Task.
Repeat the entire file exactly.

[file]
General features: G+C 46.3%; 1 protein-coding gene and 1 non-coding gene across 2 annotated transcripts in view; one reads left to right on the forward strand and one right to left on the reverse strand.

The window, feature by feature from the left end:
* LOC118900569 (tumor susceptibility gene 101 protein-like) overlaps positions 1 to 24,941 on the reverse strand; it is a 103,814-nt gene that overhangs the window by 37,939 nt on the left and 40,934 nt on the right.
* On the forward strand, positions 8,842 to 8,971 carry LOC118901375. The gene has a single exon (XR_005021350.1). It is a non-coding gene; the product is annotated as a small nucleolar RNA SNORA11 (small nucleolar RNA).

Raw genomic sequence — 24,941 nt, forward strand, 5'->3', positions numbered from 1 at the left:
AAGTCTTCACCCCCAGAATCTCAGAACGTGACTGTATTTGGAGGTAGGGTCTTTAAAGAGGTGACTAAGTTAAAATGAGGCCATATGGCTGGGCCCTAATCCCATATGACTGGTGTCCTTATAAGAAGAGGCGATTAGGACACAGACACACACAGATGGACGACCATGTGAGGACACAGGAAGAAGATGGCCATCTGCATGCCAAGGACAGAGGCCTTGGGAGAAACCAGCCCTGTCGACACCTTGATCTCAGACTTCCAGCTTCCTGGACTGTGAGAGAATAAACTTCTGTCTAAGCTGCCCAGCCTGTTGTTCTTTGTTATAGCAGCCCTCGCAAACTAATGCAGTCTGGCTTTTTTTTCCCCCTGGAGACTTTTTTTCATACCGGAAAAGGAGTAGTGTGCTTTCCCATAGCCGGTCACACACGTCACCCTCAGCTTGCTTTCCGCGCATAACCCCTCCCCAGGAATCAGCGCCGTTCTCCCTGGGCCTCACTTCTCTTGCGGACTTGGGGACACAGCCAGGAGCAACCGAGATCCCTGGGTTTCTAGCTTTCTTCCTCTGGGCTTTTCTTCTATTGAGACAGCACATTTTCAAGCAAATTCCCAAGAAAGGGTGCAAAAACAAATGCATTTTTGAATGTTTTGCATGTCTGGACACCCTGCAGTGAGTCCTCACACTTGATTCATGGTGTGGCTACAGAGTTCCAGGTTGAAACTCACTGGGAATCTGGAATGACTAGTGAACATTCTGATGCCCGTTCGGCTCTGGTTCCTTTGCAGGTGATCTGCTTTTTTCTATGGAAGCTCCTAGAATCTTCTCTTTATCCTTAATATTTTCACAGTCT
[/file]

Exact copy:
General features: G+C 46.3%; 1 protein-coding gene and 1 non-coding gene across 2 annotated transcripts in view; one reads left to right on the forward strand and one right to left on the reverse strand.

The window, feature by feature from the left end:
* LOC118900569 (tumor susceptibility gene 101 protein-like) overlaps positions 1 to 24,941 on the reverse strand; it is a 103,814-nt gene that overhangs the window by 37,939 nt on the left and 40,934 nt on the right.
* On the forward strand, positions 8,842 to 8,971 carry LOC118901375. The gene has a single exon (XR_005021350.1). It is a non-coding gene; the product is annotated as a small nucleolar RNA SNORA11 (small nucleolar RNA).

Raw genomic sequence — 24,941 nt, forward strand, 5'->3', positions numbered from 1 at the left:
AAGTCTTCACCCCCAGAATCTCAGAACGTGACTGTATTTGGAGGTAGGGTCTTTAAAGAGGTGACTAAGTTAAAATGAGGCCATATGGCTGGGCCCTAATCCCATATGACTGGTGTCCTTATAAGAAGAGGCGATTAGGACACAGACACACACAGATGGACGACCATGTGAGGACACAGGAAGAAGATGGCCATCTGCATGCCAAGGACAGAGGCCTTGGGAGAAACCAGCCCTGTCGACACCTTGATCTCAGACTTCCAGCTTCCTGGACTGTGAGAGAATAAACTTCTGTCTAAGCTGCCCAGCCTGTTGTTCTTTGTTATAGCAGCCCTCGCAAACTAATGCAGTCTGGCTTTTTTTTCCCCCTGGAGACTTTTTTTCATACCGGAAAAGGAGTAGTGTGCTTTCCCATAGCCGGTCACACACGTCACCCTCAGCTTGCTTTCCGCGCATAACCCCTCCCCAGGAATCAGCGCCGTTCTCCCTGGGCCTCACTTCTCTTGCGGACTTGGGGACACAGCCAGGAGCAACCGAGATCCCTGGGTTTCTAGCTTTCTTCCTCTGGGCTTTTCTTCTATTGAGACAGCACATTTTCAAGCAAATTCCCAAGAAAGGGTGCAAAAACAAATGCATTTTTGAATGTTTTGCATGTCTGGACACCCTGCAGTGAGTCCTCACACTTGATTCATGGTGTGGCTACAGAGTTCCAGGTTGAAACTCACTGGGAATCTGGAATGACTAGTGAACATTCTGATGCCCGTTCGGCTCTGGTTCCTTTGCAGGTGATCTGCTTTTTTCTATGGAAGCTCCTAGAATCTTCTCTTTATCCTTAATATTTTCACAGTCT